In various sections of the volume, evidences of Mike Hammer in popular culture—chiefly in movies and tv versions—are reproduced. Altogether, a tidy package.
Critiques & Crotchets
The Golden Age of DC Comics: 1935-1956
By Paul Levitz
418 9x12.5-inch pages, color; Taschen hardcover, $50 (less through Amazon)
ALTHOUGH THIS BOOK PURPORTS to be one of a series of DC histories from Taschen (The Silver Age of DC Comics, The Bronze Age, The Dark Age, etc.), it feels more like a scrapbook pasted up with the left-overs from Taschen’s spectacular 2010 tome, 75 Years of DC Comics: The Art of Modern Mythmaking, also by Levitz. Having assembled a great wad of stuff that turned out to be too much for that book, Taschen and Levitz, rather than consigning the superfluous material to limbo, decided instead to do another book. This one, as I said, more scrapbook than history.
But Golden Age is also something other than a heap of left-overs: it’s also a re-issue of 75 Years, which will be parceled out in five Age volumes (as noted above), each less expensive than the original (at $200). To the re-cycled portions, they’ve added the left-overs, scrapbook fashion.
After an interview with the late Joe Kubert, at the time the last surviving veteran of the Golden Age embraced by the title, the book continues with Levitz reciting the usual history of the company, starting with the dashing but mysterious pulp writer and one-time cavalry officer, Malcolm Wheeler-Nicholson, who founded what eventually became DC Comics. After this copiously illustrated 50-page introductory material, the volume consists entirely of reproductions of comic book covers and a few interior pages (but no actual stories), every one annotated by Levitz.
Although the material appears in roughly chronological order, there are skips, too, back and forth, not an orderly way to conduct a history book—hence, a scrapbook not a history. The annotations offer bits and snatches of history as we page along, some more informative than others. The note on the cover (depicting a surfing youth) of New Adventure Comics No.18 says: “The dynamic composition of this early action scene demonstrates why [Creig] Flessel adapted easily to super heroes, penciling the Sandman in the forties and contributing regularly to Superboy until 1959.”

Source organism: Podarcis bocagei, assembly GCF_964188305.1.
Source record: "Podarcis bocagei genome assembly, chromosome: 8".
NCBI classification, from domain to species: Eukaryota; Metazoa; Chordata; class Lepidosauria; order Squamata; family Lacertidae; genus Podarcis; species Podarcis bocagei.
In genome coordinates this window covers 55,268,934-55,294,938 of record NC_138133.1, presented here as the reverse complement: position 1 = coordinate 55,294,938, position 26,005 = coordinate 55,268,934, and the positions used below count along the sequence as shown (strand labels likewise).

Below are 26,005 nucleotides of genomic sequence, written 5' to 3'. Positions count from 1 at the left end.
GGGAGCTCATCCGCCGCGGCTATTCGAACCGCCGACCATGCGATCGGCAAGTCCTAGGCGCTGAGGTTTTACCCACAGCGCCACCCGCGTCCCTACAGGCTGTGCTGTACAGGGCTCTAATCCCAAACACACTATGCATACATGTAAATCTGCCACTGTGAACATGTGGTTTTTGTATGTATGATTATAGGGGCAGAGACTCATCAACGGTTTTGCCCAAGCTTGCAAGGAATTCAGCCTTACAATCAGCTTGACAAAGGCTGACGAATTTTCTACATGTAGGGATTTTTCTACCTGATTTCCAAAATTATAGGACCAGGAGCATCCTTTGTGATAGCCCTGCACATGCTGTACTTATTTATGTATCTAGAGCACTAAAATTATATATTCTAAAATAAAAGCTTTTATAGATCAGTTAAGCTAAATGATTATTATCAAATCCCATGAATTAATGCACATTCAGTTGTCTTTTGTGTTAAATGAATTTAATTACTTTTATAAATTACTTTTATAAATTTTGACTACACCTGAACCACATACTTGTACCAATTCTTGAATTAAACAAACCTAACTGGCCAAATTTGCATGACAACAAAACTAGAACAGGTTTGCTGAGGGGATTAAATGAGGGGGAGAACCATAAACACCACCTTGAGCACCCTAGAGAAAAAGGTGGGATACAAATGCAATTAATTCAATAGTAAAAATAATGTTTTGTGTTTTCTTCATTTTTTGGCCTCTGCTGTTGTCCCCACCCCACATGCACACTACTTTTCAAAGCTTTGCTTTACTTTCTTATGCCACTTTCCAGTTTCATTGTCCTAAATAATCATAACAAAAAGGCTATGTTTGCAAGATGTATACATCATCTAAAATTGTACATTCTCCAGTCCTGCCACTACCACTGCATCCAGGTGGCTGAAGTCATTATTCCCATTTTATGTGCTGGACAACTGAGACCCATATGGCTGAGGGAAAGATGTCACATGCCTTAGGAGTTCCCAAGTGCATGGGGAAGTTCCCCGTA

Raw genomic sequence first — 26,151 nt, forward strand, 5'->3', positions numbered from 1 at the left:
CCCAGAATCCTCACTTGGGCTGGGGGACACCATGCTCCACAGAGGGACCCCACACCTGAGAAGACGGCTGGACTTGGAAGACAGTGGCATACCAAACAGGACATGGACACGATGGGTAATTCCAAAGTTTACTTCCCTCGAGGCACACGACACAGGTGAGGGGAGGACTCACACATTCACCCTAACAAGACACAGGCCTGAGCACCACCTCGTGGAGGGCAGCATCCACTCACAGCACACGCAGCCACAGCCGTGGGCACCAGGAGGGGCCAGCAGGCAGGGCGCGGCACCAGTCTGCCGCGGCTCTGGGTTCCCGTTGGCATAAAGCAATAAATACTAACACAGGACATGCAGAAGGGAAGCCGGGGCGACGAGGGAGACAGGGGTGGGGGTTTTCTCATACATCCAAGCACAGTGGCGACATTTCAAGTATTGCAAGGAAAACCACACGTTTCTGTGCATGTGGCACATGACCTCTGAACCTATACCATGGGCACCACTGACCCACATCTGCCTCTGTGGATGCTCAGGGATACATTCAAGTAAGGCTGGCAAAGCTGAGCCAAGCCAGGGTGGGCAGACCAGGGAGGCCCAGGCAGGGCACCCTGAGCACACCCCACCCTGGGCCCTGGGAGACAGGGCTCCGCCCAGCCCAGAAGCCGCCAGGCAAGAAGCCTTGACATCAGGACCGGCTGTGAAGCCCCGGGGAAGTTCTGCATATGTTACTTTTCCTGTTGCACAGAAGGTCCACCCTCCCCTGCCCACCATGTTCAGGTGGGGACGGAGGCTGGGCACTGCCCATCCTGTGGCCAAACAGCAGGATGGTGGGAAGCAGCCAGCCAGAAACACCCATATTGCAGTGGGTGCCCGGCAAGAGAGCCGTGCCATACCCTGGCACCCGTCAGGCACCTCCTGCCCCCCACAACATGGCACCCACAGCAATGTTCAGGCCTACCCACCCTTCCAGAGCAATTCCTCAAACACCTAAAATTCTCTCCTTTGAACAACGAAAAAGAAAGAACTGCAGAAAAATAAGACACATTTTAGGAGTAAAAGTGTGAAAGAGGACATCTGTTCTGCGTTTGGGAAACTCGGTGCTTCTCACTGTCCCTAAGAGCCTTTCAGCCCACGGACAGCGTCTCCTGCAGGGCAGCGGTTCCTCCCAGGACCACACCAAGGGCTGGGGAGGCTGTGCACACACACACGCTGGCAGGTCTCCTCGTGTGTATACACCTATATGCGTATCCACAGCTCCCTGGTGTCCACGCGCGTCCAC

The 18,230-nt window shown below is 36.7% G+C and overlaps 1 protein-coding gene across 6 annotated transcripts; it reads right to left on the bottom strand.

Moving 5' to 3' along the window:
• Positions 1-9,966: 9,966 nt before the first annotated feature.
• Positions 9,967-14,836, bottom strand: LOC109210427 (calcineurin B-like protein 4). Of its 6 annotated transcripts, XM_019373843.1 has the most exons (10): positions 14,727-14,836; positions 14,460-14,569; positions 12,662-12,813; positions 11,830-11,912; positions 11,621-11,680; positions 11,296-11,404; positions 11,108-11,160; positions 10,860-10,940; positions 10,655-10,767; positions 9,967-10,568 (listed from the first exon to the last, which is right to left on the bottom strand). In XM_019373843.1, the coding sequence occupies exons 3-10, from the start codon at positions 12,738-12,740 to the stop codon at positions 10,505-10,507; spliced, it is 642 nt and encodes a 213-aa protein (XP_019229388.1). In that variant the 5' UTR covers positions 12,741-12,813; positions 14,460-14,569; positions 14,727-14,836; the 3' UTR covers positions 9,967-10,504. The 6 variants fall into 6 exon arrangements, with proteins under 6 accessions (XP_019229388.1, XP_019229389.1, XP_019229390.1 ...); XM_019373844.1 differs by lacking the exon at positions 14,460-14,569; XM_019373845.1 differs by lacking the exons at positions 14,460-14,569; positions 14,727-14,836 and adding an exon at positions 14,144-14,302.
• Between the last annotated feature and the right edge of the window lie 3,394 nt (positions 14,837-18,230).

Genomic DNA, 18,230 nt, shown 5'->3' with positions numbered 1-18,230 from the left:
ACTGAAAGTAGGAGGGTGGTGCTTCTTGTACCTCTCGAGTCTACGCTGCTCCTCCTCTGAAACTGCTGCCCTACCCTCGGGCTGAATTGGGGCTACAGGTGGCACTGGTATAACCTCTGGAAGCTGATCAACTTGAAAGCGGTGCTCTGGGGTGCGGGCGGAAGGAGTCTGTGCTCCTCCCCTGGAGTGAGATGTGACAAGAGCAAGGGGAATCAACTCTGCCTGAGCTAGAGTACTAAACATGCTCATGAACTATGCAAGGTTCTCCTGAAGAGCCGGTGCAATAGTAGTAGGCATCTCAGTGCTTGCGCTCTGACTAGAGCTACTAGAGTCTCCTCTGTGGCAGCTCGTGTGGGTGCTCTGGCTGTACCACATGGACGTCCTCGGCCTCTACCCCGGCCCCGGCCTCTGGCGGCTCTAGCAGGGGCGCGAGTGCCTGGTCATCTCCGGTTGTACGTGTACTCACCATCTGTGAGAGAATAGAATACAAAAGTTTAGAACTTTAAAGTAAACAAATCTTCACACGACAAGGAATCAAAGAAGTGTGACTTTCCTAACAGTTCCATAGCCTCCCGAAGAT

The caption accompanying a grainy half-tone photo of Bill Finger is somewhat more informative: “From the start of his collaboration with Bob Kane, Bill Finger contributed crucial details to the development of Batman. Noting that Kane’s initial drawings were too similar to Superman, Finger suggested a bat-eared cowl, gloves, and a scalloped cape rather than wings.”
This makes for a fascinating browse, but if you’re looking for historic highpoints, you’ll have to look long and hard and be willing to spend a week or so in the quest.
The scrapbook’s pages are filled with mostly superhero titles; funny animals get only a mention; ditto teenage and other sorts of comedy, and crime titles. Levitz’s history works hard to include both Will Eisner and Fawcett’s Captain Marvel as if they were DC titles; ditto Blackhawk, invented by Eisner but, as Eisner himself said, developed masterfully by Chuck Cuidera, who isn’t mentioned herein at all.
In addition to covers and few story pages, Levitz has sandwiched in some unpublished sketches and finished art; photos (including one of Harry Donenfeld, obviously tipsy at a Superman party in about 1945) and a few other rarities. Here’s a previously unpublished picture of the Seven Soldiers of Victory rendered crisply by Joe Kubert, ca. 1944. And, later on, one of the more intriguing tidbits, H.G. Peter’s first sketches of Wonder Woman in costume with his annotation and the written reaction of William Moulton Marston, Wonder Woman’s creator.
The 61-year-old Peter was tapped to draw Marston’s creation for reasons that are not readily apparent. He’d done cartoons for the old humor magazine Judge (one of which is reproduced herein, but at postage-stamp size, too small to see anything in it), which Levitz thinks was “full of powerful political cartoons”; clearly, he’s never seen one. A few political cartoons, but mostly just gag cartoons with those hoary multiple speaker captions. Maybe Marston had become a fan of Peter’s by reading Judge as a boy.
All of Jerry Siegel and Joe Shuster’s early creations are represented—Dr. Mystic, Slam Bradley, Superman/Clark Kent—all with the same face, Captain Easy’s. We see samples of the Superman newspaper comic strip, both daily and Sunday, but why not publish the first of each rather than strips several years into the run?
Another rare item: Walt Kelly’s illustration for Gulliver’s Travels, which was intended, apparently, as a feature that Wheeler-Nicholson wanted to syndicate. In fact, the comic books he produced may have doubled as syndicate sales pamphlets, but Levitz doesn’t mention that.
One last fascinating bit. I hadn’t realized until reading about it in this book, but Max Gaines’ arm of the DC empire, All-American Comics, was headquartered at 225 Lafayette Street. After Gaines separated from DC, 225 Lafayette was the office of Educational Comics, the publishing operation he maintained until his death, after which, his son, William, changed the name to Entertainment Comics, EC, and launched a defining line of war and horror and sf comics from 225 Lafayette. Nearby is a photo I took of the vicinity a couple years ago.